30 Apr – Memorial for St. Pius V, pope
Antonio Ghislieri (1504-1572) was born to impoverished Italian nobility, the son of Paolo Ghislieri and Domenica Augeria. He worked as a shepherd as a boy, and received an excellent education in piety and holiness, including a scholastic education from a Dominican friar. He joined the Order in 1518, taking the name Michele. He studied in Bologna, Italy, and was ordained in 1528 in Genoa.
He was appointed teacher of philosophy and divinity in Genoa, and was a professor of theology in Pavia for 16 years. He was the Master of novices and prior of several Dominican houses, and he worked for stricter adherence to the Order’s rule.
He was an inquisitor in Como and Bergamo, and the commissary general of the Roman Inquisition in 1551. On Sep 4, 1556, he was ordained Bishop of Nepi and Sutri against his will. He was Inquisitor in Milan and Lombardy in the same year, and created cardinal on Mar 15 the following year, made Grand Inquisitor on Dec 14, 1558, and was part of the conclave of 1559. He was appointed Bishop of Mondovi, Italy on Mar 17, 1560. As bishop, he worked to lead his flock with words and examples, and served as a continual messenger encouraging personal piety and devotion to God.
He became the 225th pope in 1566, and immediately faced the task of enacting the reforms of the Council of Trent. New seminaries were opened, a new breviary, new missal, and new catechism were published. Foundations were established to spread the faith and preserve the doctrine of the Church. He spent much time personally working with the needy. He built hospitals and used the papal treasury to care for the poor. He faced many difficulties in the public forum, both in the implementation of the Tridentine reforms and interaction with other heads of state. He created 21 cardinals. At the time of his death, he was working on a Christian European alliance to break the power of the Islamic states.
– Patron Saint Index
“How can I,” he replied, “unless I have someone to guide me?””
During this difficult time, I have been trying to make sense of what is happening around the world, and if there is some underlying message that God wants to tell me and us in general. Being a believer of Christ does not mean that I have an automatic understanding of all there is about Christ and God’s Word. In fact, I find that after all these years, I am still searching, still trying to understand what God’s will is for me. Perhaps I am not alone, as we all try to make sense of everything in our own ways. Like the Ethiopian eunuch, perhaps we are reading the Bible, yet not quite understanding how the teachings apply to us or what it means. In these times of searching, we must also be wary that our searching does not lead to confusion, by following the wrong teachings and beliefs.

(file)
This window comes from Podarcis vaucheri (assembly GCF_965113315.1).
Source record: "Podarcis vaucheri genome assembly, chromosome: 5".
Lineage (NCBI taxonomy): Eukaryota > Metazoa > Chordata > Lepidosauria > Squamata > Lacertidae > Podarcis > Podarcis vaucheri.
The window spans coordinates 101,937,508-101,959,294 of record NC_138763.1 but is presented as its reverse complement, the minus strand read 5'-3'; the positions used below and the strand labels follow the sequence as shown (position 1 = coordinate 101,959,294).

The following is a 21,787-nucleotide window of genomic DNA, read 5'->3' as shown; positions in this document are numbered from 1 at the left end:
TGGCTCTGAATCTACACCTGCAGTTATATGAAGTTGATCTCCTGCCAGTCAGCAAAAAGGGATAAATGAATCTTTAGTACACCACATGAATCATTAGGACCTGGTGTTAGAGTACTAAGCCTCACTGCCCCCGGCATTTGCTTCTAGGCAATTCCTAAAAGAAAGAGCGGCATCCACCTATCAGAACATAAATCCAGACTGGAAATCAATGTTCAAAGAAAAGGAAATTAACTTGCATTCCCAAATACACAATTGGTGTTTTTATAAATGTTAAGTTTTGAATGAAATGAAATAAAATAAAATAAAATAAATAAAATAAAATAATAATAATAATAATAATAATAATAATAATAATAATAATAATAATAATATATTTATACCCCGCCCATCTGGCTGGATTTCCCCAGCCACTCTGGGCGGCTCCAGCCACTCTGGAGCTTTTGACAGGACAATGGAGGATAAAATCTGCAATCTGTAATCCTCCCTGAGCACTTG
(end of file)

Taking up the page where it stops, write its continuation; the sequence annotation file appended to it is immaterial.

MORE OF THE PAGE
I recall a time during university before my conversion, when my friends and I were approached by a middle-aged lady and her companion on campus. They sat down with us out of the blue and started asking us about our religion. My friends and I were too polite to ask them to excuse us, and we hoped that they would eventually move on. But they stayed and pressed on. They were talking about Jesus, but it did not sit well with me at the time. While they were being very civil, their approach was very direct, and ill-afforded any sort of explanation or meaning of Jesus. In fact, at one point, I felt that I was being pushed into something I wasn’t prepared for. I was asked to repeat a proclamation after the lady, to which she declared triumphantly that I was now converted. That frightened and confused me even more. After that incident, it put me off to talk to anyone about religion.
Years later though, I felt a longing to know more about Jesus out of my own accord. I attended RCIA classes at my local church, which eventually led to my baptism. This time round, I was more comfortable because I had the right instruction in the right environment. I received the right kind of guidance and more importantly, it was at a timing that God deemed right for me. I was looking for God, and He answered my heart.
Like the eunuch, our hearts need to be open to receive Christ’s teachings. If we are searching and ask God for guidance, He will provide it to us, even if we are in ‘barren desert’. The eunuch invited Philip to join him to explain the scripture to him, and he was rewarded with a most passionate and clear proclamation which led to his conversion.
Friends, if we are looking for help to understand more about God’s Word and will, we shouldn’t be afraid to ask God for help. Secondly, we should also ask Him to give us a discerning mind, lest we should be led astray into confusion. It is when we have the right guidance will we gain a better appreciation for Jesus, and be in a better position to share that appreciation with others.
(Today’s Oxygen by Annette Soo)
Prayer: Dear Lord, in a world filled with fake news and misinformation coming at us from all directions, we ask for a discerning mind to filter out the right from wrong, and an open heart to receive Your Word and Love.
Thanksgiving: Thank you Lord, for the teachers and mentors whom You have sent to us in our lives who guide us, and instruct us to understand Your Word better. May we too, be good guides in return.